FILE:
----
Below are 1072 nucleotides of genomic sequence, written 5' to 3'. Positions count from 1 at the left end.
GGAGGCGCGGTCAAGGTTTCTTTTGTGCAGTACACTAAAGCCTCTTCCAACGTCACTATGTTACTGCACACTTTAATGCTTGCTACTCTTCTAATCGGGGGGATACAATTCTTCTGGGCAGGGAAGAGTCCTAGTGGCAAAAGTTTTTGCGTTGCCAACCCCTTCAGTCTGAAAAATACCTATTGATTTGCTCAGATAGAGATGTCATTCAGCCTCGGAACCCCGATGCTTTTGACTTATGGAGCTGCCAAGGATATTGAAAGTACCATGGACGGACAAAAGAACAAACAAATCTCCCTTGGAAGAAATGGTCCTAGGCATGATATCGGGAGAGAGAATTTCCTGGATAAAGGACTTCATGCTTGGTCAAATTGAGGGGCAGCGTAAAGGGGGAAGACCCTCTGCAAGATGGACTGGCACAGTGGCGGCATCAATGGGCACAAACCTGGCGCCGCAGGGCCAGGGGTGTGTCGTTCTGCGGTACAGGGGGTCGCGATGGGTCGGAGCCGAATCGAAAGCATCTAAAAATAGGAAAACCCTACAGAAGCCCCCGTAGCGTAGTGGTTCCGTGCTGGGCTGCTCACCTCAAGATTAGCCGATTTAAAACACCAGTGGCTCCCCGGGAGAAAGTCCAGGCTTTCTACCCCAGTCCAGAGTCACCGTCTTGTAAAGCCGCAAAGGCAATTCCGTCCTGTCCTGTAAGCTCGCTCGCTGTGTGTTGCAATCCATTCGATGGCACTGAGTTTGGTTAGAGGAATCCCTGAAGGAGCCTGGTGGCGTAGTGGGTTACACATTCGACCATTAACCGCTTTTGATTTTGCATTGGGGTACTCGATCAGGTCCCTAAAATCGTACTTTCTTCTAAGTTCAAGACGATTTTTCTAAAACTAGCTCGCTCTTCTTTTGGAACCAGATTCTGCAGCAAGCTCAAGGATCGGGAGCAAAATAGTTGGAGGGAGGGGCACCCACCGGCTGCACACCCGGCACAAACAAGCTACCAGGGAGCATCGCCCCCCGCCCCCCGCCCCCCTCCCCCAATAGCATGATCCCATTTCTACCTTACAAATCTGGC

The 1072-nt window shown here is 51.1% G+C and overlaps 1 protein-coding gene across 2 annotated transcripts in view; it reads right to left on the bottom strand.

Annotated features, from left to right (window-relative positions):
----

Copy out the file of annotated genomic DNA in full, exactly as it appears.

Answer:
Below are 1072 nucleotides of genomic sequence, written 5' to 3'. Positions count from 1 at the left end.
GGAGGCGCGGTCAAGGTTTCTTTTGTGCAGTACACTAAAGCCTCTTCCAACGTCACTATGTTACTGCACACTTTAATGCTTGCTACTCTTCTAATCGGGGGGATACAATTCTTCTGGGCAGGGAAGAGTCCTAGTGGCAAAAGTTTTTGCGTTGCCAACCCCTTCAGTCTGAAAAATACCTATTGATTTGCTCAGATAGAGATGTCATTCAGCCTCGGAACCCCGATGCTTTTGACTTATGGAGCTGCCAAGGATATTGAAAGTACCATGGACGGACAAAAGAACAAACAAATCTCCCTTGGAAGAAATGGTCCTAGGCATGATATCGGGAGAGAGAATTTCCTGGATAAAGGACTTCATGCTTGGTCAAATTGAGGGGCAGCGTAAAGGGGGAAGACCCTCTGCAAGATGGACTGGCACAGTGGCGGCATCAATGGGCACAAACCTGGCGCCGCAGGGCCAGGGGTGTGTCGTTCTGCGGTACAGGGGGTCGCGATGGGTCGGAGCCGAATCGAAAGCATCTAAAAATAGGAAAACCCTACAGAAGCCCCCGTAGCGTAGTGGTTCCGTGCTGGGCTGCTCACCTCAAGATTAGCCGATTTAAAACACCAGTGGCTCCCCGGGAGAAAGTCCAGGCTTTCTACCCCAGTCCAGAGTCACCGTCTTGTAAAGCCGCAAAGGCAATTCCGTCCTGTCCTGTAAGCTCGCTCGCTGTGTGTTGCAATCCATTCGATGGCACTGAGTTTGGTTAGAGGAATCCCTGAAGGAGCCTGGTGGCGTAGTGGGTTACACATTCGACCATTAACCGCTTTTGATTTTGCATTGGGGTACTCGATCAGGTCCCTAAAATCGTACTTTCTTCTAAGTTCAAGACGATTTTTCTAAAACTAGCTCGCTCTTCTTTTGGAACCAGATTCTGCAGCAAGCTCAAGGATCGGGAGCAAAATAGTTGGAGGGAGGGGCACCCACCGGCTGCACACCCGGCACAAACAAGCTACCAGGGAGCATCGCCCCCCGCCCCCCGCCCCCCTCCCCCAATAGCATGATCCCATTTCTACCTTACAAATCTGGC

The 1072-nt window shown here is 51.1% G+C and overlaps 1 protein-coding gene across 2 annotated transcripts in view; it reads right to left on the bottom strand.

Annotated features, from left to right (window-relative positions):